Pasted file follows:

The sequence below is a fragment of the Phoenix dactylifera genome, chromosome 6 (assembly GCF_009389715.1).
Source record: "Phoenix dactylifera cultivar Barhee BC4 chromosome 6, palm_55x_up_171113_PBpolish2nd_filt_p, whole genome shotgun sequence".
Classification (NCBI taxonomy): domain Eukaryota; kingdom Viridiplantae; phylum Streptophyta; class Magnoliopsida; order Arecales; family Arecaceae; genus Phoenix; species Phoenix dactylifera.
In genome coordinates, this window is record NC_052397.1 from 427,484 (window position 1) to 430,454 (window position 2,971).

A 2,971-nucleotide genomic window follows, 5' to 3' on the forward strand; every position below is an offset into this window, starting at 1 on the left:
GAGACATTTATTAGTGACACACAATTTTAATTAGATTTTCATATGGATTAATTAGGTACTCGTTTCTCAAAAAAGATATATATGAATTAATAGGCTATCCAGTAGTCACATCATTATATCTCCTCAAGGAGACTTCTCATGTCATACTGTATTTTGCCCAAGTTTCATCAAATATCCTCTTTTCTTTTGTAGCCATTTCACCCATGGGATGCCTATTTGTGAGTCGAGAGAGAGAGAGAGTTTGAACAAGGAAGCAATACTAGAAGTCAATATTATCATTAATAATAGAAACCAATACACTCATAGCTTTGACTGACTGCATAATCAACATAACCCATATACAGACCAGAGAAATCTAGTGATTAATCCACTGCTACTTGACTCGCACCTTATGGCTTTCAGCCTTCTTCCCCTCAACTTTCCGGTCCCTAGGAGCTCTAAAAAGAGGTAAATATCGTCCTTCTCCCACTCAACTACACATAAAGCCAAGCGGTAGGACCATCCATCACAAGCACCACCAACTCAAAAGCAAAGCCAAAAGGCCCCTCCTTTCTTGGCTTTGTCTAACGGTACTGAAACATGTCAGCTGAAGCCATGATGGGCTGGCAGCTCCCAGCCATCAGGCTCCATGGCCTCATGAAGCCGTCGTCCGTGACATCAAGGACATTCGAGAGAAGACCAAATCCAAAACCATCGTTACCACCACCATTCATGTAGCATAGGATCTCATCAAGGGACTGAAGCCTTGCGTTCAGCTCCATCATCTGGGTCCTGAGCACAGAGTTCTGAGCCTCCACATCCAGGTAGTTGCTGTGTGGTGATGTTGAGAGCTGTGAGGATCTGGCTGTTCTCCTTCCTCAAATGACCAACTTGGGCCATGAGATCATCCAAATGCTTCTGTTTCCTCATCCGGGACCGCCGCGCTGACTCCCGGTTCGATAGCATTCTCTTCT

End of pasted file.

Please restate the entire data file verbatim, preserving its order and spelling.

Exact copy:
The sequence below is a fragment of the Phoenix dactylifera genome, chromosome 6 (assembly GCF_009389715.1).
Source record: "Phoenix dactylifera cultivar Barhee BC4 chromosome 6, palm_55x_up_171113_PBpolish2nd_filt_p, whole genome shotgun sequence".
Classification (NCBI taxonomy): domain Eukaryota; kingdom Viridiplantae; phylum Streptophyta; class Magnoliopsida; order Arecales; family Arecaceae; genus Phoenix; species Phoenix dactylifera.
In genome coordinates, this window is record NC_052397.1 from 427,484 (window position 1) to 430,454 (window position 2,971).

A 2,971-nucleotide genomic window follows, 5' to 3' on the forward strand; every position below is an offset into this window, starting at 1 on the left:
GAGACATTTATTAGTGACACACAATTTTAATTAGATTTTCATATGGATTAATTAGGTACTCGTTTCTCAAAAAAGATATATATGAATTAATAGGCTATCCAGTAGTCACATCATTATATCTCCTCAAGGAGACTTCTCATGTCATACTGTATTTTGCCCAAGTTTCATCAAATATCCTCTTTTCTTTTGTAGCCATTTCACCCATGGGATGCCTATTTGTGAGTCGAGAGAGAGAGAGAGTTTGAACAAGGAAGCAATACTAGAAGTCAATATTATCATTAATAATAGAAACCAATACACTCATAGCTTTGACTGACTGCATAATCAACATAACCCATATACAGACCAGAGAAATCTAGTGATTAATCCACTGCTACTTGACTCGCACCTTATGGCTTTCAGCCTTCTTCCCCTCAACTTTCCGGTCCCTAGGAGCTCTAAAAAGAGGTAAATATCGTCCTTCTCCCACTCAACTACACATAAAGCCAAGCGGTAGGACCATCCATCACAAGCACCACCAACTCAAAAGCAAAGCCAAAAGGCCCCTCCTTTCTTGGCTTTGTCTAACGGTACTGAAACATGTCAGCTGAAGCCATGATGGGCTGGCAGCTCCCAGCCATCAGGCTCCATGGCCTCATGAAGCCGTCGTCCGTGACATCAAGGACATTCGAGAGAAGACCAAATCCAAAACCATCGTTACCACCACCATTCATGTAGCATAGGATCTCATCAAGGGACTGAAGCCTTGCGTTCAGCTCCATCATCTGGGTCCTGAGCACAGAGTTCTGAGCCTCCACATCCAGGTAGTTGCTGTGTGGTGATGTTGAGAGCTGTGAGGATCTGGCTGTTCTCCTTCCTCAAATGACCAACTTGGGCCATGAGATCATCCAAATGCTTCTGTTTCCTCATCCGGGACCGCCGCGCTGACTCCCGGTTCGATAGCATTCTCTTCT